Troop movements of the curious kind

Understanding the unusual movement of two army units towards New Delhi

The byline of the report shows its seriousness. It could not have been filed without the approval of the highest levels of the Indian government. It is deeply worrisome. In January 2012, almost 60 years after the Indian republic was established, some people in the government were concerned about a military c-, well, curiosity.

The report presents a set of facts saying “(it) is too early to answer all the ‘hows, whys and the what-nexts’ of this.” It is not even clear if all the relevant facts are out in the open. Even so, at this time, what should we make of these disturbing revelations?

The two most important questions at this time are the following. First, why were the two military formations moved in an ostensibly unusual manner? Second, why did the government permit this report to be published at all, and why now?

The first question has three broad explanations. The most innocent is that this was a tragedy of errors brought about due to the atmosphere of mistrust between the army chief and civilian government officials. Triggered by the timing—General V K Singh’s petition to the Supreme Court—the civilian establishment panicked and overreacted to the unusual but unthreatening events. A crucial point is the allegation that the army headquarters did not notify the defence ministry of the movements of the two units towards New Delhi, which is the required protocol. Army commanders do not need authorisation to move troops on exercises, but need to notify the ministry when the geography of the National Capital Region is involved.

A less innocent explanation is that the movement of units was deliberate designed to unsettle the civilian establishment and nothing more. The third, and the least palatable explanation is that some people in the army thought they could pull off a political stunt, much like the dharnas, gheraos and public protests that you see in the capital on a daily basis. (No, there is no fourth explanation, this is India.)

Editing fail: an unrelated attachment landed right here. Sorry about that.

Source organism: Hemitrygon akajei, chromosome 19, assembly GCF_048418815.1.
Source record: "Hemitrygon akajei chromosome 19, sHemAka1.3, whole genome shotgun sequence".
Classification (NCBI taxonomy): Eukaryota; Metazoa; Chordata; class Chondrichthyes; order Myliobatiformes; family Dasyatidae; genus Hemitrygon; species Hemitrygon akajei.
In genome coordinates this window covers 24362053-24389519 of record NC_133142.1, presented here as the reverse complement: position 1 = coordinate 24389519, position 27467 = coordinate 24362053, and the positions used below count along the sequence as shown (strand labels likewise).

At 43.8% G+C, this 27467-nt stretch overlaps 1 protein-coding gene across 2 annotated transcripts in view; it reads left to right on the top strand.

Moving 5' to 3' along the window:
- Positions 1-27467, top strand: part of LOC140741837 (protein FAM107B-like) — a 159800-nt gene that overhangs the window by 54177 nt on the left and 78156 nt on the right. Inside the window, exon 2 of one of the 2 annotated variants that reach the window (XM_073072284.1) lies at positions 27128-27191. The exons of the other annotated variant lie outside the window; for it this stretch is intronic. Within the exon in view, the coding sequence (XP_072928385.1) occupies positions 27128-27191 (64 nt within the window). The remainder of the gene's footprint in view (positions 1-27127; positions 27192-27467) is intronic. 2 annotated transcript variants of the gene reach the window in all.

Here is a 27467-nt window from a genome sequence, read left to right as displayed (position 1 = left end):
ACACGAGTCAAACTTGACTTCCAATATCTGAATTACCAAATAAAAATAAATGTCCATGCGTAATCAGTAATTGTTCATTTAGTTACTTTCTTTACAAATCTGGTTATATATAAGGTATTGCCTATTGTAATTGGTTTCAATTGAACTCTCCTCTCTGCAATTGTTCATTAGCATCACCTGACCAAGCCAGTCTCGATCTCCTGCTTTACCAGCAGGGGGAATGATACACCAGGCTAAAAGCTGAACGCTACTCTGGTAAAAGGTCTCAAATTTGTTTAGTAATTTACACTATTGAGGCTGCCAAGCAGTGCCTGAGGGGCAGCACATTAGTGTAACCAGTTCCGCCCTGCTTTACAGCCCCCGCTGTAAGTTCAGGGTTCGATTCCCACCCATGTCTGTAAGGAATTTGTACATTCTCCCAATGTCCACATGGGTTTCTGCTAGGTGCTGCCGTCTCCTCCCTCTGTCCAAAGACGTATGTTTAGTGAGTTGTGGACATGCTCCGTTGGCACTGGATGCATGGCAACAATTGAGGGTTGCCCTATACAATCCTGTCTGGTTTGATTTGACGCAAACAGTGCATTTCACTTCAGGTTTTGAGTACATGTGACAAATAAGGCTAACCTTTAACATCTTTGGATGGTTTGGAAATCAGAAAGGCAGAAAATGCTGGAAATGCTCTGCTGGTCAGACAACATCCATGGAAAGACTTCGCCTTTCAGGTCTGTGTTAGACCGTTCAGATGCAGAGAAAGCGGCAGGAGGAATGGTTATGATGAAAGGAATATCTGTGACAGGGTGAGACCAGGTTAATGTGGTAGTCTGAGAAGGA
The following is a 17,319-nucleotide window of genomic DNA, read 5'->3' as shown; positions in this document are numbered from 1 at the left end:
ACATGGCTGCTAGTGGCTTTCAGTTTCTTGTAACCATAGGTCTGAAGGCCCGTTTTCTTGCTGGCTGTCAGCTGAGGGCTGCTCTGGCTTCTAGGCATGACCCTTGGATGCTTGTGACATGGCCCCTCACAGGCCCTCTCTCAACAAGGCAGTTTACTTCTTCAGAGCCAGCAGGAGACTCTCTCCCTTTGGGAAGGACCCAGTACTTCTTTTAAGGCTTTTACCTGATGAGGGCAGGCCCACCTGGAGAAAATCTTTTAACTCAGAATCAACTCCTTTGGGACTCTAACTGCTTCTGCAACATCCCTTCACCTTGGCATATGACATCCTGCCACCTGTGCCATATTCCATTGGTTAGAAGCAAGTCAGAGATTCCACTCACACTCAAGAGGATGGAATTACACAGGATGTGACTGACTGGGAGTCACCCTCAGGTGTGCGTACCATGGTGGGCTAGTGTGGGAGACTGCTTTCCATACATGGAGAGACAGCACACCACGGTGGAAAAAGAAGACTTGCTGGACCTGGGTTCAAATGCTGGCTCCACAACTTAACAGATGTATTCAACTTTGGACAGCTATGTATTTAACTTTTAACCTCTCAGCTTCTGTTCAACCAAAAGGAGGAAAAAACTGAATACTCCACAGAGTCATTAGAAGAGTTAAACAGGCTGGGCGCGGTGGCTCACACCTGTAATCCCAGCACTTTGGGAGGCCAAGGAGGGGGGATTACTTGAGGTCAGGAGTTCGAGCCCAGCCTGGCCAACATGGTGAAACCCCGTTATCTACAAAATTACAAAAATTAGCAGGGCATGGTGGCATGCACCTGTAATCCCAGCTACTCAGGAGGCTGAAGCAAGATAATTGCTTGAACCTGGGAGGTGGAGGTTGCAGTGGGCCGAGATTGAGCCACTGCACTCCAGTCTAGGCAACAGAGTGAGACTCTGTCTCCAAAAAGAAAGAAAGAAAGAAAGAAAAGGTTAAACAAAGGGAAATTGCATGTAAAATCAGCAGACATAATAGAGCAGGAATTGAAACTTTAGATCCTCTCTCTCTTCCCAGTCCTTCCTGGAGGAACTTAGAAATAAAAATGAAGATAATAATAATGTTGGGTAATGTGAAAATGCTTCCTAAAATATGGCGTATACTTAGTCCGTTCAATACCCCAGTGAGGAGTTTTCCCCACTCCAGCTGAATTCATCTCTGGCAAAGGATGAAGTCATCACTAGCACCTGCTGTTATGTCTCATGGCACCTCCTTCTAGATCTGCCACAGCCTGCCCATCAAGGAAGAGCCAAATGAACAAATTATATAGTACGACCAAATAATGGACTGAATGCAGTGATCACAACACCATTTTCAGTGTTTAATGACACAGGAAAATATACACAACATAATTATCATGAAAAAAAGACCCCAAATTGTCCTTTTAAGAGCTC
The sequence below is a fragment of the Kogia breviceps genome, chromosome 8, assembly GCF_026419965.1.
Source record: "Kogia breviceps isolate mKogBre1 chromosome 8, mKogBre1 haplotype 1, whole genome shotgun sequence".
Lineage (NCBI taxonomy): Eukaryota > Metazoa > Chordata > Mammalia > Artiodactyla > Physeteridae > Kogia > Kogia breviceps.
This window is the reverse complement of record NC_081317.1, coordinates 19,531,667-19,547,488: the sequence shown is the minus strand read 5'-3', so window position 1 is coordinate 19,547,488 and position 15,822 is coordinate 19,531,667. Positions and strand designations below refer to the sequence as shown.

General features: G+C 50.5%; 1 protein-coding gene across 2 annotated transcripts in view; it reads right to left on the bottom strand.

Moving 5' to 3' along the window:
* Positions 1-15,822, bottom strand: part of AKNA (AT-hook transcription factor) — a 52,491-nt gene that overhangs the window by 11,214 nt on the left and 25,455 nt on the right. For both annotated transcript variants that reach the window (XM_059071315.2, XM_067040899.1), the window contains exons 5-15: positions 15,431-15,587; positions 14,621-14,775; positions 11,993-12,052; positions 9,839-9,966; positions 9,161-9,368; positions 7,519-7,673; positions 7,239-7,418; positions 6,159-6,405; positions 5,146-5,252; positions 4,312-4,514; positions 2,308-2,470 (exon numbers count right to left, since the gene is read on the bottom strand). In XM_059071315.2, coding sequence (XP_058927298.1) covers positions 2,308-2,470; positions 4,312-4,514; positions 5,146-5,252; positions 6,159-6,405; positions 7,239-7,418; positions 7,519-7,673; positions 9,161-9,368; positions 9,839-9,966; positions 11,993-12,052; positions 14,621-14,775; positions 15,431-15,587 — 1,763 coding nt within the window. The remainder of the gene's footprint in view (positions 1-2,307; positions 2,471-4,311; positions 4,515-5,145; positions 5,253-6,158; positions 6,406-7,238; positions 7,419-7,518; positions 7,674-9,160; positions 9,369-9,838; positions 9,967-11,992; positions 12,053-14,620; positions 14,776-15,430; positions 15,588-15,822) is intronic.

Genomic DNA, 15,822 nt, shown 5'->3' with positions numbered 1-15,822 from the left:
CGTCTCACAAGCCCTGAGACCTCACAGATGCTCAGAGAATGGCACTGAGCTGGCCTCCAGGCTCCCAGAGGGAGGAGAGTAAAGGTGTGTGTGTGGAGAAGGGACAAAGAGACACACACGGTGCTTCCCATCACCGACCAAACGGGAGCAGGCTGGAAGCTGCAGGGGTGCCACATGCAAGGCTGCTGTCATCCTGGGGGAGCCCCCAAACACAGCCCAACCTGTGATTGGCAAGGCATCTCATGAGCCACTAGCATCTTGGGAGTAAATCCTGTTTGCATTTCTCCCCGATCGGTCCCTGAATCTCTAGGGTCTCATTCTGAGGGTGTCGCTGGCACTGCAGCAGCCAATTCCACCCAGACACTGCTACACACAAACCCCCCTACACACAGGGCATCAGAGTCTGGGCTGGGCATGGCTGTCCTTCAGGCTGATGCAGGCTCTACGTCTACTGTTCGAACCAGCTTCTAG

While we do not know if any of these reflect what actually happened, the odds are heavily stacked in favour of the innocent explanation. That’s already cause for deep concern. It remains to be seen if the defence ministry will investigate the unusual troop movements further. Ideally, it ought to. At this time, however, it is unclear if this can take place without exacerbating the atmosphere of mistrust that has been created.

The second question is this: why is it that the government allowed this report to be published? On a matter as sensitive as this, it is highly likely that the Indian Express would have accepted a request not to publish such a report if the government would have made it. So why wasn’t such a request made? The honourable reason is that it is just as well that the public is kept informed of the slightest risks to our democratic setup. The political reason might be to get back at General V K Singh.